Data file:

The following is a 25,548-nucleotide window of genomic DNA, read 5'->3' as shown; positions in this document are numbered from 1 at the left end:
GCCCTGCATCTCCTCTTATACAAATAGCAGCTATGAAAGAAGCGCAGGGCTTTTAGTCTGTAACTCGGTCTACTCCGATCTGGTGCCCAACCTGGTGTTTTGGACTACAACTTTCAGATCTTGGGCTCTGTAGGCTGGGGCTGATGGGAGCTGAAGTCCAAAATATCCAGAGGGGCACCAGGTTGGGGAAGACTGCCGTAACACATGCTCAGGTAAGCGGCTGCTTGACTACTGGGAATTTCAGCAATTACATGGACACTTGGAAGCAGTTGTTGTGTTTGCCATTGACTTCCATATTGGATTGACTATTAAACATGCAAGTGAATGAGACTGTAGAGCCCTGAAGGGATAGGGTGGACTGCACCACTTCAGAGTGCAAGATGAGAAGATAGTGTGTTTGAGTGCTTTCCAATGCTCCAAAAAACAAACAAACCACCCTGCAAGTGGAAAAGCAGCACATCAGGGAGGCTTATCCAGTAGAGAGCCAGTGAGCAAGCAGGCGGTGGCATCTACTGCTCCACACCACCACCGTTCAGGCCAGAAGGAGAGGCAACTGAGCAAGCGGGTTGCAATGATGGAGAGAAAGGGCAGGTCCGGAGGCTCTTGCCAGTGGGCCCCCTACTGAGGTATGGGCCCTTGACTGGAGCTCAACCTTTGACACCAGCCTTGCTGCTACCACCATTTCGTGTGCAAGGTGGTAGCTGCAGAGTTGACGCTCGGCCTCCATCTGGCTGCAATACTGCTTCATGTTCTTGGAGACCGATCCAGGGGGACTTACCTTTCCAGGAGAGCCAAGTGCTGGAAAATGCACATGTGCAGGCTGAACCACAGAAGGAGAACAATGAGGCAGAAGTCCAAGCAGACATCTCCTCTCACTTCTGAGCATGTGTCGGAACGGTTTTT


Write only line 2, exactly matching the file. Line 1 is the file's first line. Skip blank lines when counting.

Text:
GCCCTGCATCTCCTCTTATACAAATAGCAGCTATGAAAGAAGCGCAGGGCTTTTAGTCTGTAACTCGGTCTACTCCGATCTGGTGCCCAACCTGGTGTTTTGGACTACAACTTTCAGATCTTGGGCTCTGTAGGCTGGGGCTGATGGGAGCTGAAGTCCAAAATATCCAGAGGGGCACCAGGTTGGGGAAGACTGCCGTAACACATGCTCAGGTAAGCGGCTGCTTGACTACTGGGAATTTCAGCAATTACATGGACACTTGGAAGCAGTTGTTGTGTTTGCCATTGACTTCCATATTGGATTGACTATTAAACATGCAAGTGAATGAGACTGTAGAGCCCTGAAGGGATAGGGTGGACTGCACCACTTCAGAGTGCAAGATGAGAAGATAGTGTGTTTGAGTGCTTTCCAATGCTCCAAAAAACAAACAAACCACCCTGCAAGTGGAAAAGCAGCACATCAGGGAGGCTTATCCAGTAGAGAGCCAGTGAGCAAGCAGGCGGTGGCATCTACTGCTCCACACCACCACCGTTCAGGCCAGAAGGAGAGGCAACTGAGCAAGCGGGTTGCAATGATGGAGAGAAAGGGCAGGTCCGGAGGCTCTTGCCAGTGGGCCCCCTACTGAGGTATGGGCCCTTGACTGGAGCTCAACCTTTGACACCAGCCTTGCTGCTACCACCATTTCGTGTGCAAGGTGGTAGCTGCAGAGTTGACGCTCGGCCTCCATCTGGCTGCAATACTGCTTCATGTTCTTGGAGACCGATCCAGGGGGACTTACCTTTCCAGGAGAGCCAAGTGCTGGAAAATGCACATGTGCAGGCTGAACCACAGAAGGAGAACAATGAGGCAGAAGTCCAAGCAGACATCTCCTCTCACTTCTGAGCATGTGTCGGAACGGTTTTT